Although stress is popularly believed to be associated with breast cancer risk, most studies do not bear this out. Stressful life events are not associated with heightened risk of breast cancer, according to available evidence. Events studied include trauma during childhood and emotionally devastating events during adulthood.
The implication is that emotional stress does not contribute to DNA damage that could lead to breast cancer, nor does it appear to be detrimental to the functioning of the parts of the immune system that may be involved in suppressing cancer. Now a large new prospective study has found no significant associations between acutely stressful events, chronic stress, degree of social support, optimism, anti-emotionality or anger control, and breast cancer risk among women with a family history of the disease.

Stress and breast cancer survival

On the other hand, there are some factors related to stress that have been linked by researchers to breast cancer prognosis. Social isolation and depression both appear to have the potential to reduce survival. One study of breast cancer survivors reported that larger social networks were associated with better breast cancer-specific and overall survival. Several studies have reported that social isolation promotes mammary tumor growth in mouse models of breast cancer. In one, use of media that had been used to culture mammary tissue from isolated mice resulted in increased proliferation of mammary tumor cells compared to media from group-housed mice. Another study found that depression promotes breast cancer bone metastasis.

Isolation and depression can result in suboptimal treatment

Perhaps one of the obvious effects of a high level of stress or a personality that does not incorporate superior coping skills is an inability navigate breast cancer diagnosis and treatment in an optimal fashion. Unless a woman's breast cancer is remarkably uncomplicated (i.e., a small early stage hormone receptor positive tumor that can be treated with lumpectomy followed by radiotherapy), there are likely to be a number of important decisions to be made regarding treatment and the women herself may have to exert some effort to obtain appropriate treatment in a timely manner.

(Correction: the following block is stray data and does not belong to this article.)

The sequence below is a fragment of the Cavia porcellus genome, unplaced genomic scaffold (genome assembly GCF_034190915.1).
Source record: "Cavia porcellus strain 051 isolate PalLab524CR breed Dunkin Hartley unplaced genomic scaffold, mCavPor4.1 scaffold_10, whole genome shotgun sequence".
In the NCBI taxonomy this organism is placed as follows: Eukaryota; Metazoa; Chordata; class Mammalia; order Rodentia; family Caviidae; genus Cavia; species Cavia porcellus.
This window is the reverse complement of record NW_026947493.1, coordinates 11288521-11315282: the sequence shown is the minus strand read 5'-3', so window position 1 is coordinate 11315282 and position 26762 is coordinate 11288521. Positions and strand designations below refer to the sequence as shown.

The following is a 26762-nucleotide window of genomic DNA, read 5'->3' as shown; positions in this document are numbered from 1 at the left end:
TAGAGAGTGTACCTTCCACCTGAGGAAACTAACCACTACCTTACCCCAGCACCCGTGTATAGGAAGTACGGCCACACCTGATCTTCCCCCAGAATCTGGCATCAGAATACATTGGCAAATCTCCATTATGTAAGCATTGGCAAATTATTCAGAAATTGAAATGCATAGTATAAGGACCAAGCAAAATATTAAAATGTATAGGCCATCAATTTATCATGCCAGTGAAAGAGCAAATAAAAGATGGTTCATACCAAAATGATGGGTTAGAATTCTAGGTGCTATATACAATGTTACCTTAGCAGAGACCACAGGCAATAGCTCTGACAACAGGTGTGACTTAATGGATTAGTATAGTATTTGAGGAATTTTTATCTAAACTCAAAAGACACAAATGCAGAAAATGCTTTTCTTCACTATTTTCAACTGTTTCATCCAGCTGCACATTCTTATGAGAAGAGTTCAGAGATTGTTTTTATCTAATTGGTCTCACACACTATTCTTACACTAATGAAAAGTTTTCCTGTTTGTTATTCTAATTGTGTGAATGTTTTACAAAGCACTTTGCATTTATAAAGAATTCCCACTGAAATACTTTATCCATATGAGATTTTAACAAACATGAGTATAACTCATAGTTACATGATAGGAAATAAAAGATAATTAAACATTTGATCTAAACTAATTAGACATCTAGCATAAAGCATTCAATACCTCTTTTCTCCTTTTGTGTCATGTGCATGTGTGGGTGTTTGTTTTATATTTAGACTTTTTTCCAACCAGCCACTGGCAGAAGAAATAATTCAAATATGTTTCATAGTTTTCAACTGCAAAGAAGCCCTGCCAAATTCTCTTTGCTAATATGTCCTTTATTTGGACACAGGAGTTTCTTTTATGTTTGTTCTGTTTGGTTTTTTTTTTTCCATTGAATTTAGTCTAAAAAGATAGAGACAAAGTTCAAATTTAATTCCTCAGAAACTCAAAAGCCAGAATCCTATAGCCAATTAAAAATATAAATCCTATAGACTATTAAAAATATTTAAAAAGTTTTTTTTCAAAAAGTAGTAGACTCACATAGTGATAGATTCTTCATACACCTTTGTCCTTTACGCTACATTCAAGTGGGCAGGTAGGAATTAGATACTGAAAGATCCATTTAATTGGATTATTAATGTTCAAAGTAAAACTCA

While ideally there will be a member of a the cancer treatment team to guide a patient through this process, in practice this often does not occur. A detour into alternative cancer treatment (such as an attempt to cure the cancer with a specialized diet), triggered in part by anxiety about treatments such as surgery, radiation or chemotherapy, can also result in a suboptimal outcome for those who would need additional support to proceed immediately with the most effective available medical treatments. Delays in treatment, for whatever the reason, can potentially result in a suboptimal long-term outcome, especially for those with aggressive types of breast cancer.

Latest research: No link between stress & BC risk in high risk women

The Australian prospective study referenced above was designed to investigate the association between stressful life events, social support, and personality characteristics (optimism, anger control, and anti-emotionality) and breast cancer incidence among women at heightened risk of the disease based on family history. Study participants were recruited through the Kathleen Cuningham Foundation Consortium for Research into Familial Breast Cancer. The foundation collects genetic, epidemiological, and clinical data concerning Australasian families with multiple cases of breast cancer. The study included 2,739 women from 990 families. A total of 103 participants were diagnosed with breast cancer during the study.
Data concerning acutely stressful life events and chronic stressors for the previous three years and psychosocial, clinical, and epidemiological variables were measured at study enrollment and at three-year intervals. The primary endpoint was histopathologically confirmed breast cancer, including invasive breast cancer and ductal carcinoma in situ (DCIS) (including cancer found incidentally during prophylactic mastectomy). The authors adjusted for breast cancer risk factors and familial clustering.
None of the acute or chronic stressors or psychosocial variables or interactions between them were found to be significantly associated with breast cancer risk in the adjusted (or unadjusted) models. The authors conclude that the study did not find an association between acute and chronic stressors, social support, optimism, anti-emotionality or anger control, and breast cancer risk. The authors further comment that women should focus on proven methods of breast cancer risk reduction.